It is clearly a daunting task to design effective catalysts

    based solely on fundamental principles and, prior to the

    last few decades, much of the earlier successes in this

    endeavor depended on empirical tests employing materi-

    als of known effectiveness for promoting selective classes

    of reactions. The available methods began to change as

    progress was made in the field of surface science, first in

    the area of UHV and subsequently under more realistic

    reaction conditions [2, 3]. In recent years increasing focus

    has turned to basic studies with various modern tech-

    niques such as surface harmonic generation, scanning

    tunneling microscopy, ambient-pressure X-ray photoelec-

    tron spectroscopy, and X-ray absorption spectroscopies,

    for example [4]. One of the main problems has been

    identifying specific reaction sites as these frequently

    involve defects which are difficult to generate, charac-

    terize and reproduce.

    In recent years cluster science has begun to make sig-

    nificant inroads into this area, making it possible to gen-

    erate species that can emulate certain reaction centers. For

    example, in various studies we found that clusters of

    selected sizes can serve as surface sites, where their

    structure may have geometries akin to steps, ledges, or

    corners, with characteristic accompanying charge densities

    [7–10]. Certain cluster structures such as those shown for

    example in Fig. 1, can serve as model surface sites. These

    can be readily formed using standard methods from cluster

    science [13, 14].

    During the course of conducting studies having partic-

    ular focus on work related to cluster models of catalytic

    activity, we obtained findings which showed the dramatic

    effect that can arise upon making minor compositional

    changes in a cluster. The Castleman group has had a long

    standing interest in the application of cluster science for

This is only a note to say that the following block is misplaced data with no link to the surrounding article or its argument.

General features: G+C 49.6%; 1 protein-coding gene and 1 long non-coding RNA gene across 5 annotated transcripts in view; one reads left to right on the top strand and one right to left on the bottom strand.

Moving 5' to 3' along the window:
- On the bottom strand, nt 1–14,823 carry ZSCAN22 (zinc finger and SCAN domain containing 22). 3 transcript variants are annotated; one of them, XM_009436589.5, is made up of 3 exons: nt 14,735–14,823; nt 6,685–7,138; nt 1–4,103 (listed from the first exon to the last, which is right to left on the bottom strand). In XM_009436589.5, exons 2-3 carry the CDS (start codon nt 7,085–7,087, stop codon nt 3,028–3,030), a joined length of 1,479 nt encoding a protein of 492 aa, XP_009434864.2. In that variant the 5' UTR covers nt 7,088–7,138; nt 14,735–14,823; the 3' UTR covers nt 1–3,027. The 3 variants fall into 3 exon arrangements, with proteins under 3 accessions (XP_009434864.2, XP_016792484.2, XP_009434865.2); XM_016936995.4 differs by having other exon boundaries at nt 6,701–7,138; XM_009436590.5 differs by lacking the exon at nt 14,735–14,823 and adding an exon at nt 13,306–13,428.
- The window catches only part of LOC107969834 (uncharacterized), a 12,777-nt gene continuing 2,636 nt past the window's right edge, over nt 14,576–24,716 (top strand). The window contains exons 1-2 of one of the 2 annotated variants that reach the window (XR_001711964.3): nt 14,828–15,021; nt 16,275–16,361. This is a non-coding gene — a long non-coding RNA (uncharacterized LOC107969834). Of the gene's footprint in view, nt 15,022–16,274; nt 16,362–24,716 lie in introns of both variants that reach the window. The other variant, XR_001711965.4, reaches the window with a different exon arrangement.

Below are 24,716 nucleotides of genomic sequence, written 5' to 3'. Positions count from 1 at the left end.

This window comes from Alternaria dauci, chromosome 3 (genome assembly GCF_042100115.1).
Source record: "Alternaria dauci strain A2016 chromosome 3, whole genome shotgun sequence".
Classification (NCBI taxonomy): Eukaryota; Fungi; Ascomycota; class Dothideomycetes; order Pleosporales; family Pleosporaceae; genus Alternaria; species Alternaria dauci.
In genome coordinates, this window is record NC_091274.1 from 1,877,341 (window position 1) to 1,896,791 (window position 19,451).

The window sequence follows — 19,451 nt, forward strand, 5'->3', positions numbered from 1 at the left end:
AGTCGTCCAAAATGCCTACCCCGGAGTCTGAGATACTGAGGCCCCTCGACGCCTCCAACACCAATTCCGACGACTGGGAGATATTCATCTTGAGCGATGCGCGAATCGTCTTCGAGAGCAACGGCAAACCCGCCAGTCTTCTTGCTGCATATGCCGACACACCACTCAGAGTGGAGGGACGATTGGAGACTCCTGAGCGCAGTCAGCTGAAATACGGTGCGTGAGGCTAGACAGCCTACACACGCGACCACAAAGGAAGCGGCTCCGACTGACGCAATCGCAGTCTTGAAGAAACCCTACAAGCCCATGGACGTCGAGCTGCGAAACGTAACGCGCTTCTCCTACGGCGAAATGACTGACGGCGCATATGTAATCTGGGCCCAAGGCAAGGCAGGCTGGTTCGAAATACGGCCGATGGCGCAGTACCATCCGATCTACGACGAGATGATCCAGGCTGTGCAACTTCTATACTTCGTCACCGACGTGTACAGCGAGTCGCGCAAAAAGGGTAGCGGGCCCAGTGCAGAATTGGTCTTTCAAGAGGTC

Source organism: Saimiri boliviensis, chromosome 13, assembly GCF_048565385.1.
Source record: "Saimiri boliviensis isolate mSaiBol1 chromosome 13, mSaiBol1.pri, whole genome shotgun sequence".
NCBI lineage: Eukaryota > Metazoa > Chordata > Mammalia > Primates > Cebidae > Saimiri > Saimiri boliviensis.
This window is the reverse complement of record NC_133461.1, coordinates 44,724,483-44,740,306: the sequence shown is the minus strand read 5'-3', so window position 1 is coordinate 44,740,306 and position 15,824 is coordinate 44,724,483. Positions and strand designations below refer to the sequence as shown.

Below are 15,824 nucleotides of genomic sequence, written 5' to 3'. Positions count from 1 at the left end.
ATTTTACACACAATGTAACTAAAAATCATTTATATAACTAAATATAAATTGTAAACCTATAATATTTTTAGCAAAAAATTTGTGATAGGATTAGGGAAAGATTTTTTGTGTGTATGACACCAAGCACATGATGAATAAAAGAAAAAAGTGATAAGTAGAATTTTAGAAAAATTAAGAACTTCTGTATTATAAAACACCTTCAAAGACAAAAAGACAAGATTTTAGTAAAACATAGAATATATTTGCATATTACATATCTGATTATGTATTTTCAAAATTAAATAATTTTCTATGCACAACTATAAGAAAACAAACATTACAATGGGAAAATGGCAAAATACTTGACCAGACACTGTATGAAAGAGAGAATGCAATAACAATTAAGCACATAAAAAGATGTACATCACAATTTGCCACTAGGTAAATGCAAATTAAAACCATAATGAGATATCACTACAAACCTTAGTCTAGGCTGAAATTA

unraveling certain catalytic mechanisms such as oxygen

    transfer, employing specific clusters as model surface sites

    [8, 9]. One example is seen from a consideration of the

    dehydration reaction of 1,3-butadiene initiated by vana-

    dium oxide clusters of particular stoichiometries; see

    Fig. 2. Among the many clusters of varying vanadium to

    oxygen ratios which have been studied, only V3O7 ? and

    V5O12 ? effected such a specific chemical transformation.

    One example of the success made in identifying mech-

    anisms for oxygen transfer reactions involved the forma-

    tion of acetaldehyde from ethylene interacting with

    vanadium oxides as the reaction sites. See Fig. 3. Signifi-

    cantly, among a wide range of clusters studied, only V2O5 ?

    and V4O10 ? were found to function in effecting this reac-

    tive transformation. This is particularly interesting as 2:5 is

    the metal to oxygen composition of bulk catalysts that yield

    a similar reaction product.

    It is well accepted that cluster experiments provide

    insight into the influence of composition, geometry and

    size on reactive behavior. In combination with theory, the

    enhanced reactivity of these cluster species was traced to

    the presence of an oxygen centered radical on a metal

    atom, and its influence on the energy barrier [15, 16]. See

    the calculated reaction profile in Fig. 4.

    Defect Site - Missing V

    Step Edges

    VO2+ + C4H10 V2O4+ + CH2F2

    V2O5+ + C2H4

    Fig. 1 Steps/ledges/corners: reactive centers mimicked by clusters (adapted from [10])

    Fig. 2 Reaction of VxOy ? clusters with 1,3 butadiene. Only

    V3O7 ?and V5O12

    ? display a dehydration reactive channel [15]

    1244 A. W. Castleman Jr.


  • As mentioned above, one other issue that sometimes

    arises in comparing the findings of cluster studies with bulk

    catalytic investigations is the matter of cluster charge.

    Earlier debates raised issues such as questions whether

    charged clusters were suitable catalyst mimics; the large

    number of recently reported findings that charged centers

    play a role in the functioning of many classes of catalytic

    reactions have put these concerns to rest. In fact it is

    becoming increasingly realized that a large variety of

    heterogeneous catalysts function due to the presence of

    defects having large local charge-density centers [18–36].

    And, in the context of our own findings, this issue was also

    settled in the course of comparing cluster reactions for a

    variety of classes of reactions with the findings of known

    catalysts. Although the rates of reactions involving isolated

    charge centers may differ from those of a bulk material, in

    many cas